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Appreciation For CHRISTOPHER HARVELL By Kevin Harvell

To Dad,

I have accepted the commiserations of all your friends and your relations and now it’s the right time to write my own appreciation.

My memories will never be as good as yours for the accuracy of the year, date and time.

Let’s start in Poole Park, and I mean “in”, and you snorkeling for my sunken toy boat.

The many drives to Birmingham to see Mum’s family, our family. Stopping to collect conkers in Autumn. The festive lights through the villages when we travelled at Christmas time. The excitement and anticipation of seeing everyone.

Play fights in the hall at home, with Julie; all your silly jokes, the dirty joke, “boy fell in the mud” and the bad taste joke, “….Ronnie’s fallen over…”

Teaching me to hold a cue, the hours of pool playing at The Seaview and later Friday evening snooker at the snooker club with Laker; safety play, screwing back and a little bit of side. Darts in the bedroom, 180s and dropping down for treble 19 if the 60 was blocked off. Hours of practice, the mathematics of those 3 dart finishes. Playing cards too, Pontoon and Trumps.

Golf, putting mostly, oh the family competition on those Devon holidays. Our own course in the garden, hole 1 down the steps.

Kentisbury Grange, we all loved those holidays.

Sport the tears at GB gold, Coe versus Ovett, never sure who you really preferred, maybe a bit of both in you to remember. Not sure either had velcro straps on their trainers though!

And football, from my first big game at The Dell, releasing the homing pigeons on the way to Southampton, to the Transport Cafe at Selhurst Park, you loved it there. Your adoption of the mighty Dons, that crazy gang, always the underdogs, Vinnie and Kinnear, but like you they had spirit and fight. The many frustrations of the England football team, will I see a world cup win like you did?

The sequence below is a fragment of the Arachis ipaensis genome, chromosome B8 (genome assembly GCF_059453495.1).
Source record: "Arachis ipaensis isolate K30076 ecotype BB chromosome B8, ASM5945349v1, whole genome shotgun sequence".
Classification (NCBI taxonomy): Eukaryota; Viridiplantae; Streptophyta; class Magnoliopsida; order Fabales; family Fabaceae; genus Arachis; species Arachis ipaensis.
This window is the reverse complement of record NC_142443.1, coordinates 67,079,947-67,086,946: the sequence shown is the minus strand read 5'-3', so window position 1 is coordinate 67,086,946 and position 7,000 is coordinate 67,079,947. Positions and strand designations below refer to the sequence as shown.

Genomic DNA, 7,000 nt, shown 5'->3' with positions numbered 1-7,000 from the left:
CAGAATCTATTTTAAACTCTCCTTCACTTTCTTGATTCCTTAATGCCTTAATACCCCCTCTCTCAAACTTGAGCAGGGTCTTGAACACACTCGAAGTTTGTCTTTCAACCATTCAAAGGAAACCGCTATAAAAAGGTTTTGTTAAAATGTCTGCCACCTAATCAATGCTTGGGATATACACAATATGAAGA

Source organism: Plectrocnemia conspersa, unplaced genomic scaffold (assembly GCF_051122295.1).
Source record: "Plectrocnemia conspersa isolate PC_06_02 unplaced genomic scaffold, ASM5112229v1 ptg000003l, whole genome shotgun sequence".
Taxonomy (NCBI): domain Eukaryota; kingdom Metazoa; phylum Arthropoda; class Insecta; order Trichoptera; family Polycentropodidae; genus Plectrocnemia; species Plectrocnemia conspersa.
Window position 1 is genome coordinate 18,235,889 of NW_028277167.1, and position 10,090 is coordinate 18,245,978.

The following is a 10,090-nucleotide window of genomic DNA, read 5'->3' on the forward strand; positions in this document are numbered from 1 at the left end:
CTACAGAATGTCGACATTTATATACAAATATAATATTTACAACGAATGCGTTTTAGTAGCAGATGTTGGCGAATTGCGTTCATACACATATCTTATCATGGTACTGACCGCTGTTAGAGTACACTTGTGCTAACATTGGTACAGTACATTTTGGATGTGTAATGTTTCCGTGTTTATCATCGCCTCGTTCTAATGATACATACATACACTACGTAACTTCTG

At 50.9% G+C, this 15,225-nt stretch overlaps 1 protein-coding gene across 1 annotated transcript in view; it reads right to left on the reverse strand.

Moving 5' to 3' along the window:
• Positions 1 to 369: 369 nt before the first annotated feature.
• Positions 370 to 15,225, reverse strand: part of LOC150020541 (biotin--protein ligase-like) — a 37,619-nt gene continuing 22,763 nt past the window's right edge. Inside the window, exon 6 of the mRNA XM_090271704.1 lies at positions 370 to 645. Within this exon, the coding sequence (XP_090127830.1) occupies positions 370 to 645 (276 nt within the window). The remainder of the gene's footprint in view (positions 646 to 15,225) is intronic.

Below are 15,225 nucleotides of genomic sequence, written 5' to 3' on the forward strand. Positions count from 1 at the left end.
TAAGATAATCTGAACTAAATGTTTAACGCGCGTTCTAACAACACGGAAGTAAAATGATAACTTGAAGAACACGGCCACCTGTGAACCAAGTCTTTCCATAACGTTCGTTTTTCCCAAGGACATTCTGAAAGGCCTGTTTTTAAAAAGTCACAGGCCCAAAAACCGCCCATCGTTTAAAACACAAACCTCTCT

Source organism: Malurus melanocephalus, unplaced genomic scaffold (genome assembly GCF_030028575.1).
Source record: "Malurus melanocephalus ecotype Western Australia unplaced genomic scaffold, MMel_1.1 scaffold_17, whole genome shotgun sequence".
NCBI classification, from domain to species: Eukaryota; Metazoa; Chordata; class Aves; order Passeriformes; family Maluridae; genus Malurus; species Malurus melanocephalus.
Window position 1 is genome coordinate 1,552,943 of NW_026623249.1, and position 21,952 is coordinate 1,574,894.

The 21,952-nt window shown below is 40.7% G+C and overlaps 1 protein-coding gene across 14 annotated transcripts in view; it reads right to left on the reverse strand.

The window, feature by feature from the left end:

Watching TV with you in the 70s from cop shows to Superstars or you joining in with the singer (Andy Williams and his head too big for his body and those pastel jumpers). Moonriver. Our musical taste never really crossed over, although one Smiths track made you smile, “Some Girls Mothers Are Bigger Than Others Girls Mothers.” Saturday tea time with The Generation Game and Brucie. Nice To See You. Remember catching that rerun that last Christmas you could stay with us in London. I do.

As you often alluded to, Spike Milligan told us he was ill on his gravestone and you told me you were knackered.

So let’s end this tribute in Poole, it could be the Quay, the Haven, Baiter or the Harbour; but let’s stick to where I started and the Park. I will always be very happy you got to take Thomas on the train around the Lake. He will always remember too, his Grandad Seaside, and hopefully he will continue to show some of that sporting prowess, you also had, to make you proud of him.

Like I know you were of me and Julie.

I’ll see thee,



Added on: 13 October 2013